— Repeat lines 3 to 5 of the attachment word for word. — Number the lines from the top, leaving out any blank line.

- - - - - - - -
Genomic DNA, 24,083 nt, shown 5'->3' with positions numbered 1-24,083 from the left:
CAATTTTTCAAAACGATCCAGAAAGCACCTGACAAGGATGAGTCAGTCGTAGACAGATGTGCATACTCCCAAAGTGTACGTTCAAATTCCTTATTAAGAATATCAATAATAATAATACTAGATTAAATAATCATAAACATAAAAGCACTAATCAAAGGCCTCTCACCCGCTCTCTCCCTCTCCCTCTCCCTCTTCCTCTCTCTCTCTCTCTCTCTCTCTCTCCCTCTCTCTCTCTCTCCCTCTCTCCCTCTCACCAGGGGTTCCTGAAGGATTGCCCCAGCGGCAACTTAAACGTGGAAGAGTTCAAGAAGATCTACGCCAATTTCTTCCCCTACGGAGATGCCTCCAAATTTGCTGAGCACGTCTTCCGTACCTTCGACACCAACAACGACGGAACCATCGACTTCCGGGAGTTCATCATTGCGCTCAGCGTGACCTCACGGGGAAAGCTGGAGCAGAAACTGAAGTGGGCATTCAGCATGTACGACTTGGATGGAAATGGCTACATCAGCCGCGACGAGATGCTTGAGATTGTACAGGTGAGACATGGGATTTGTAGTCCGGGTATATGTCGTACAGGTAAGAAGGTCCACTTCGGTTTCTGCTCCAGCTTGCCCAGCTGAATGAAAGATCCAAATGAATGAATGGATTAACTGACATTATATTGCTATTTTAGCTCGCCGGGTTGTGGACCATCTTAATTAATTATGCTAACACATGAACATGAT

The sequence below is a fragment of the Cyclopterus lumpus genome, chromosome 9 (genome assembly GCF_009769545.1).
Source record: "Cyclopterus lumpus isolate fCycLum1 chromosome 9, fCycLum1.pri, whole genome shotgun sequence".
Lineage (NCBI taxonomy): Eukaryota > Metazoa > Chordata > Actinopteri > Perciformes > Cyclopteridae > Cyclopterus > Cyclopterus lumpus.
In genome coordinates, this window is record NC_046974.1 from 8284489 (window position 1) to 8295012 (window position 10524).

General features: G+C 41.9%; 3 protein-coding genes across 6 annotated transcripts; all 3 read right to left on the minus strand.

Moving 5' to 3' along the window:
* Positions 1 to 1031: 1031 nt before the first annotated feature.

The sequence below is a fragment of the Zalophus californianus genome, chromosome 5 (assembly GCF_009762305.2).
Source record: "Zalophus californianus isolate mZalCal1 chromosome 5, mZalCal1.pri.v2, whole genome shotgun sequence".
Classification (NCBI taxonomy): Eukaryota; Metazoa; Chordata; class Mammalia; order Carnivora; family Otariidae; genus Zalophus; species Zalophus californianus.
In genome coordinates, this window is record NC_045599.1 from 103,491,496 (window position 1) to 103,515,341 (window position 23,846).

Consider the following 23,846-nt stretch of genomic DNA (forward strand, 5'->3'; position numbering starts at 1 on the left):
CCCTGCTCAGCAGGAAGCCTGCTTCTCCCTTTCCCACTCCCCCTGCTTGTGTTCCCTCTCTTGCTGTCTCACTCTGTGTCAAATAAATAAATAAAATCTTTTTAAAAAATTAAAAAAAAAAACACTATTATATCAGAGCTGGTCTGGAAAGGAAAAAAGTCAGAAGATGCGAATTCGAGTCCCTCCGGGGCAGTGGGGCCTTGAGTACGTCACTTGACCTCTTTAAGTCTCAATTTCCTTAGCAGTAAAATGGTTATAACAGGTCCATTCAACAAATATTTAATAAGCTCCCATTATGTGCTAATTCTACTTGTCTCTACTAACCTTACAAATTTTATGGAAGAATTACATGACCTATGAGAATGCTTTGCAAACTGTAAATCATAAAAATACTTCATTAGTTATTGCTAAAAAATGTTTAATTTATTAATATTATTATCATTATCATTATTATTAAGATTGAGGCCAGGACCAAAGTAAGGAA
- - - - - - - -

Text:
The sequence below is a fragment of the Cyclopterus lumpus genome, chromosome 9 (genome assembly GCF_009769545.1).
Source record: "Cyclopterus lumpus isolate fCycLum1 chromosome 9, fCycLum1.pri, whole genome shotgun sequence".
Lineage (NCBI taxonomy): Eukaryota > Metazoa > Chordata > Actinopteri > Perciformes > Cyclopteridae > Cyclopterus > Cyclopterus lumpus.